The Recording Industry Association of America (RIAA) has settled the first of 261 lawsuits it filed this week – against a 12-year old girl who was downloading nursery rhymes. The US Congress, meanwhile, is urging the industry to find a new way to protect copyright online.

The RIAA is chasing file sharers it claims to have uploaded over 1,000 files. It wants thousands of dollars in damages, and has been subpoenaing individuals and ISPs to track down perpetrators. The litigation is an escalation of the group's battle against file sharers.

The chairman of the US Senate Judiciary Committee yesterday asked copyright holders and ISPs to find an alternative way to protect songs and movies on the Internet than a provision in the Digital Millennium Copyright Act (DMCA) that allows copyright holders to subpoena the names of file traders from ISPs.

Child-abuse fear Senator Orrin Hatch said he agreed with many of the DMCA objections raised yesterday by Verizon Communications, which has fought subpoenas from the RIAA seeking the names of four accused Verizon subscribers.

This year, Verizon lost two court rulings on its challenges to DMCA subpoenas. This means any copyright holder can request a subpoena through a court clerk, not a judge. Verizon said that government prosecutors don't have the same power to subpoena criminals that the RIAA has to subpoena suspected copyright violators.

"Without a judge to oversee the subpoena, there's nothing stopping stalkers or paedophiles from claiming to be copyright holders and getting the names of Internet users", Verizon warned.

Hatch now wants bimonthly updates from the RIAA, Verizon and other interested parties on whether subpoenas are being abused: "I have no doubt that (the DMCA) is not perfect," he said. "On the other hand, I think we may be able to resolve some of these problems in a way that would be mutually beneficial."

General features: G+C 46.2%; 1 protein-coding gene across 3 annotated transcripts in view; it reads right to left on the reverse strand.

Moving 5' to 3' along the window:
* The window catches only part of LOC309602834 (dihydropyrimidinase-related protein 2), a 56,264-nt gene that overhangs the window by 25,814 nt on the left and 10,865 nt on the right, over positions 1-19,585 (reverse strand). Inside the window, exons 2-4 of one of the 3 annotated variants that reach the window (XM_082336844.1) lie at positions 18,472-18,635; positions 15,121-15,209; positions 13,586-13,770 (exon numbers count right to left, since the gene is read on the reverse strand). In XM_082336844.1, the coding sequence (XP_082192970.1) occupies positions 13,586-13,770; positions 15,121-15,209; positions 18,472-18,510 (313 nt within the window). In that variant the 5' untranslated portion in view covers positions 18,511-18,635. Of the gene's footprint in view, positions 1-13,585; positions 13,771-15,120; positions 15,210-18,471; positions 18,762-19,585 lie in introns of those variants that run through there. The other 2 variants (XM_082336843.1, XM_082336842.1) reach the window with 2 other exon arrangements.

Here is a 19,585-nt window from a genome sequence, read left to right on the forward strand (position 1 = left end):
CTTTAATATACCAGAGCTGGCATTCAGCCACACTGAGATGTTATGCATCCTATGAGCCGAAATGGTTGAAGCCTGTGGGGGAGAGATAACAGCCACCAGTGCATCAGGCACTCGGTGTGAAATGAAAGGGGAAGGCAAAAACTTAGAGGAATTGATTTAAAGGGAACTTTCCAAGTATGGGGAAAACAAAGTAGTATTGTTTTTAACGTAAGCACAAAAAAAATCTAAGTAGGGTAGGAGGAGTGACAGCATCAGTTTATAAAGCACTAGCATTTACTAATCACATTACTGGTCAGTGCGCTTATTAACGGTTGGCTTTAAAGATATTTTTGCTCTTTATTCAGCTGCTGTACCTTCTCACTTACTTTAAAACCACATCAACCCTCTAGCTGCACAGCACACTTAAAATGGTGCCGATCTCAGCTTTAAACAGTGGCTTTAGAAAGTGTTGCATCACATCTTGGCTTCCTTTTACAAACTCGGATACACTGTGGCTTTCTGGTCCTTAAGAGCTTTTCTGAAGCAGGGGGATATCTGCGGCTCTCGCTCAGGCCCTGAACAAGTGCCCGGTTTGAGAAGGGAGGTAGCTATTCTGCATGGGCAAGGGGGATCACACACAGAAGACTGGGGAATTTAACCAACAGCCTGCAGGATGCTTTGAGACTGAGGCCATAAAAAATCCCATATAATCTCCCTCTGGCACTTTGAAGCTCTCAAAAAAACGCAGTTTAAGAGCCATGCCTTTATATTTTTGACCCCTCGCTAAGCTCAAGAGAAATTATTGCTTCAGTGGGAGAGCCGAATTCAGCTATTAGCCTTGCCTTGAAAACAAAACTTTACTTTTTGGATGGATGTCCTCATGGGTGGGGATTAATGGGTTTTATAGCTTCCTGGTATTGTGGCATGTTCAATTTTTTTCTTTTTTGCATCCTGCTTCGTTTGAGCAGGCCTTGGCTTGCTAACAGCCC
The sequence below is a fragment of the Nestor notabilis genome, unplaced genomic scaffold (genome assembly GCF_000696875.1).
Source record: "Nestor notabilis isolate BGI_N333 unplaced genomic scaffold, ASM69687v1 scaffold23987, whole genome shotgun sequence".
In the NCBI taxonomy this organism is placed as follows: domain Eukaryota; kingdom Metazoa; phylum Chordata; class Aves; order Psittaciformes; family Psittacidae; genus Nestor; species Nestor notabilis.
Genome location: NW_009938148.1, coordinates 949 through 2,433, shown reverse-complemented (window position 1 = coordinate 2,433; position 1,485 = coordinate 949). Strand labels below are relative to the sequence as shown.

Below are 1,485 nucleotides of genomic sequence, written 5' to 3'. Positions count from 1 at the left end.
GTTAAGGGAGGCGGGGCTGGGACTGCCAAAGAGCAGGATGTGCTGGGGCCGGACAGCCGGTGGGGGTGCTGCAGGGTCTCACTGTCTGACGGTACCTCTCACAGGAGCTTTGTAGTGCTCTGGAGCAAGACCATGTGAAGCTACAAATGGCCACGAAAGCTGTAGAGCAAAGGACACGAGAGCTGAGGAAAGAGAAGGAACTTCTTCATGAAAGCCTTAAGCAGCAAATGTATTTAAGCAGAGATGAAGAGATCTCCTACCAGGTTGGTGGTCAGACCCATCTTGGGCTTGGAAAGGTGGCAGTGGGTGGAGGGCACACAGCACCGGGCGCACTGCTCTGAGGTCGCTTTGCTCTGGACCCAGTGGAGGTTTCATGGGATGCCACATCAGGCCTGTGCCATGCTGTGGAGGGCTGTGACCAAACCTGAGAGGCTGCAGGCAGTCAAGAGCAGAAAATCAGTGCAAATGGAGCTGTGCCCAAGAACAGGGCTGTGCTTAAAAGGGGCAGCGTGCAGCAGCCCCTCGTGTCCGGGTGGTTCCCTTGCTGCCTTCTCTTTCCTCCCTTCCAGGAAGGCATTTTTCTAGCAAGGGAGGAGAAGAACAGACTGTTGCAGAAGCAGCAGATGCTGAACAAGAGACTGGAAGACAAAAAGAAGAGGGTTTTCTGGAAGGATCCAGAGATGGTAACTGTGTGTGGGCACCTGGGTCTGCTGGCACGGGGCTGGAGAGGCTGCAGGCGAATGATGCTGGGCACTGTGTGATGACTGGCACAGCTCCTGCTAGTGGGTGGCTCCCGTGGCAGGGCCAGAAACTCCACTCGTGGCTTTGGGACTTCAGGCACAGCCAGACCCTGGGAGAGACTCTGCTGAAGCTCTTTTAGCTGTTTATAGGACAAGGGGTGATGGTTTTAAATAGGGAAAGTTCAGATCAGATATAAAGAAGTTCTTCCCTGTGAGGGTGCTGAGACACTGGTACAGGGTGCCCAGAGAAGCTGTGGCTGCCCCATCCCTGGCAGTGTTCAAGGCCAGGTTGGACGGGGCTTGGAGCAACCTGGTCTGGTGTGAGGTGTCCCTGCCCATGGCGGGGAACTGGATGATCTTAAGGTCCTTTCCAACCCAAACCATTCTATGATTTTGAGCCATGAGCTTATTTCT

Privacy suicide The RIAA argues that peer-to-peer users should not expect privacy because they commit "privacy suicide" by opening their hard drives to millions of other users.

The group has settled with one "privacy suicide" – the mother of 12-year-old Kazaa user Brianna Lahara. Lahara was Tuesday's New York Post cover story in a report describing the youg girl as being scared and tearful when she discovered she was being sued. Her mother is paying $2,000 to the RIAA in settlement.

The Electronic Frontier Foundation criticized the RIAA, saying: "Suing 12-year-olds isn't actually achieving anything from the consumers point of view."

Raymond James and Associates analyst and vice president Phil Leigh has criticized the RIAA's tactics. While file trading activity has shrunk, so have CD sales as the labels undermine their relationship with consumers, who now see the music business as litigious and unfriendly.

"The initial data suggests the fundamental premise underlying their deterrence strategy is flawed. Specifically, curtailing file trading may not improve CD sales, but instead may accelerate their decline," he said.

This week's Macworld Online's Reader Poll is asking how readers download music. Do you use iTunes, peer-to-peer, a service supported by Mac user Peter Gabriel's OD2 company, or do you prefer vinyl? Vote in the poll in the area to the left of this page, or have your say in the debate.